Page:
If you’re like me, you’ve experienced Imposter Syndrome in your lifetime– that sense that you should know more than you do, that you’re not really as good as you’re pretending to be, that if other people only knew, they’d be shocked and would certainly denounce you for the fraud you truly are.
And, if you’re like me, you may also have experienced a sense of personal responsibility around this feeling. That somehow you should be doing BETTER than to have Imposter Syndrome. That if you were only a little more confident, savvy, emotionally strong, you would be able to own yourself for the incredible, capable human you are. Get yourself together already, jeez.
Imposter Syndrome is real. It’s a complex that tells us that we aren’t enough, that we’re faking it, and that we are to blame for our inferiority– but it’s a liar. It may be helpful to see it as a complex that’s not necessarily personal or individual to each of us, but as a cultural complex that clouds our collective thinking around who should feel empowered and able.
If this sounds familiar, you’re not alone. Our culture’s neoliberal lens for mental, physical and emotional healing says that it’s YOUR personal responsibility to be well– and that if something is amiss, surely it’s your fault (for more on this, check out this blog on healthism). This sense of ownership is so deep and so engrained that we experience shame around our own shame.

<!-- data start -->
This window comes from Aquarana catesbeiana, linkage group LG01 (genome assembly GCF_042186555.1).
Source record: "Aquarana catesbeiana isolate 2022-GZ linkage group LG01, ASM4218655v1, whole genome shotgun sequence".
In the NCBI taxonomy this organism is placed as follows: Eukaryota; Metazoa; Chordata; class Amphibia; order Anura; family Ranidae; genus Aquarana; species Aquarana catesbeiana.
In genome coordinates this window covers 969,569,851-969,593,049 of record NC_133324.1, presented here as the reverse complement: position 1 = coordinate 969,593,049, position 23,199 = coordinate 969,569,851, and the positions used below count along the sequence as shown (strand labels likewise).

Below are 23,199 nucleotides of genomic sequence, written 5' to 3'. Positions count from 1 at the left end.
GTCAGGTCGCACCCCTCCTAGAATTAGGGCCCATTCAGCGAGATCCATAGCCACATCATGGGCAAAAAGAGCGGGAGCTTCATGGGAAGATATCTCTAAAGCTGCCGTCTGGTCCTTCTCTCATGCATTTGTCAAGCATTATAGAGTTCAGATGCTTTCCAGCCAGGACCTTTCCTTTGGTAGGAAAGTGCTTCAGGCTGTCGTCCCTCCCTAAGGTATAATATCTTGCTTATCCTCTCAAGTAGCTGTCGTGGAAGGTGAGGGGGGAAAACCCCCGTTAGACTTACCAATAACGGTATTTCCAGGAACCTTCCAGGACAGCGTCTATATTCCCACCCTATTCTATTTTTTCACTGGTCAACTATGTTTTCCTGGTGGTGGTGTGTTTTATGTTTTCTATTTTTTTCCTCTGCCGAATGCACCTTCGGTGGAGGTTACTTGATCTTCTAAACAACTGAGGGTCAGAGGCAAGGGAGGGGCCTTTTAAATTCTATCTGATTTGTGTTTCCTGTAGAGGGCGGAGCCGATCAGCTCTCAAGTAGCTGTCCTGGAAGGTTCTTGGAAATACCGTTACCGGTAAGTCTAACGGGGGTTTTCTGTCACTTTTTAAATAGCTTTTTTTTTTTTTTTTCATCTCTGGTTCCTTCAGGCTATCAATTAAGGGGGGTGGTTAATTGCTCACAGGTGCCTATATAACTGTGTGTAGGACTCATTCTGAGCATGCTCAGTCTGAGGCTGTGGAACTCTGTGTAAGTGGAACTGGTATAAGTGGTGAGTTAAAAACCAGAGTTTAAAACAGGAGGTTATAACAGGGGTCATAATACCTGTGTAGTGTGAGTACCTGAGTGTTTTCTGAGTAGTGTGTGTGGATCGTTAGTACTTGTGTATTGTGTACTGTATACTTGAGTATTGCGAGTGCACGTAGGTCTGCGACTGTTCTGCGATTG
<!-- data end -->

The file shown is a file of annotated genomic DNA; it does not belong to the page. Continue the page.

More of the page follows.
In her excellent book, “What Works: A Comprehensive Framework to the Change The Way We Approach Goal-Setting,” author Tara McMullin talks about how detrimental it is to see Imposter Syndrome as an individual problem:
“…seeing Imposter Syndrome as an individual condition belies the very real, very loud messages that women and underestimated groups receive, telling them that, if we were really good enough, we’d already be doing better than we are.”-Tara McMullin, What Works
There’s more at play here than just our own individual lack of confidence. There’s a baked-in cultural implication for many of us that we should be doing better than we are. That our struggles are our fault.
In fact, these messages are so deep that I often see people anticipating them before others can say it for them. “It’s my fault for not listening to the pharmacist.” “I should have double-checked that receipt.” Can you see how we do our own victim-blaming so that others don’t do it for us?
Imposter Syndrome is real. It’s a complex that tells us that we aren’t enough, that we’re faking it, and that we are to blame for our inferiority– but it’s a liar. While there may be things that you can do personally to combat your own sense of Imposter Syndrome, the deeper issue lies in the cultural complex which tells us that we are directly responsible for our own failures, despite the systemic inequality of our current socioeconomic reality.